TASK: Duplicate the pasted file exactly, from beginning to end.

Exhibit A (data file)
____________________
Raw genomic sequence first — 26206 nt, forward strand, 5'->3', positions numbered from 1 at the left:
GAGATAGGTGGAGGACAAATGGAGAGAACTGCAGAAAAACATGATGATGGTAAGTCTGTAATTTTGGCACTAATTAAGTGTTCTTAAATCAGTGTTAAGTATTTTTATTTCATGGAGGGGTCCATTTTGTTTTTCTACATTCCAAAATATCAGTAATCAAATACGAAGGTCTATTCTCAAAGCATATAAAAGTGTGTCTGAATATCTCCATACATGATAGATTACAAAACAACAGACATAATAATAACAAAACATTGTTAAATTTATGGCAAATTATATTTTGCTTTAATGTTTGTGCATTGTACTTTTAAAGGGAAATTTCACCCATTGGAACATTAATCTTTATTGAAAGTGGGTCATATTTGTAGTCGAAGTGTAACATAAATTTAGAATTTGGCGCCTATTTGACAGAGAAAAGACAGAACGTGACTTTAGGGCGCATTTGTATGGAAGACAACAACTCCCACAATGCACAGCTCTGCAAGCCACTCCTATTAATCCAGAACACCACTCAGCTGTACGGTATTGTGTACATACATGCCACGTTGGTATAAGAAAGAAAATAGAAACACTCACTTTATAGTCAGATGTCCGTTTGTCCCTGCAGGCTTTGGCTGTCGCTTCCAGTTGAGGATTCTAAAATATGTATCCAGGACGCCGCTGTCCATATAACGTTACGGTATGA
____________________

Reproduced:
Raw genomic sequence first — 26206 nt, forward strand, 5'->3', positions numbered from 1 at the left:
GAGATAGGTGGAGGACAAATGGAGAGAACTGCAGAAAAACATGATGATGGTAAGTCTGTAATTTTGGCACTAATTAAGTGTTCTTAAATCAGTGTTAAGTATTTTTATTTCATGGAGGGGTCCATTTTGTTTTTCTACATTCCAAAATATCAGTAATCAAATACGAAGGTCTATTCTCAAAGCATATAAAAGTGTGTCTGAATATCTCCATACATGATAGATTACAAAACAACAGACATAATAATAACAAAACATTGTTAAATTTATGGCAAATTATATTTTGCTTTAATGTTTGTGCATTGTACTTTTAAAGGGAAATTTCACCCATTGGAACATTAATCTTTATTGAAAGTGGGTCATATTTGTAGTCGAAGTGTAACATAAATTTAGAATTTGGCGCCTATTTGACAGAGAAAAGACAGAACGTGACTTTAGGGCGCATTTGTATGGAAGACAACAACTCCCACAATGCACAGCTCTGCAAGCCACTCCTATTAATCCAGAACACCACTCAGCTGTACGGTATTGTGTACATACATGCCACGTTGGTATAAGAAAGAAAATAGAAACACTCACTTTATAGTCAGATGTCCGTTTGTCCCTGCAGGCTTTGGCTGTCGCTTCCAGTTGAGGATTCTAAAATATGTATCCAGGACGCCGCTGTCCATATAACGTTACGGTATGA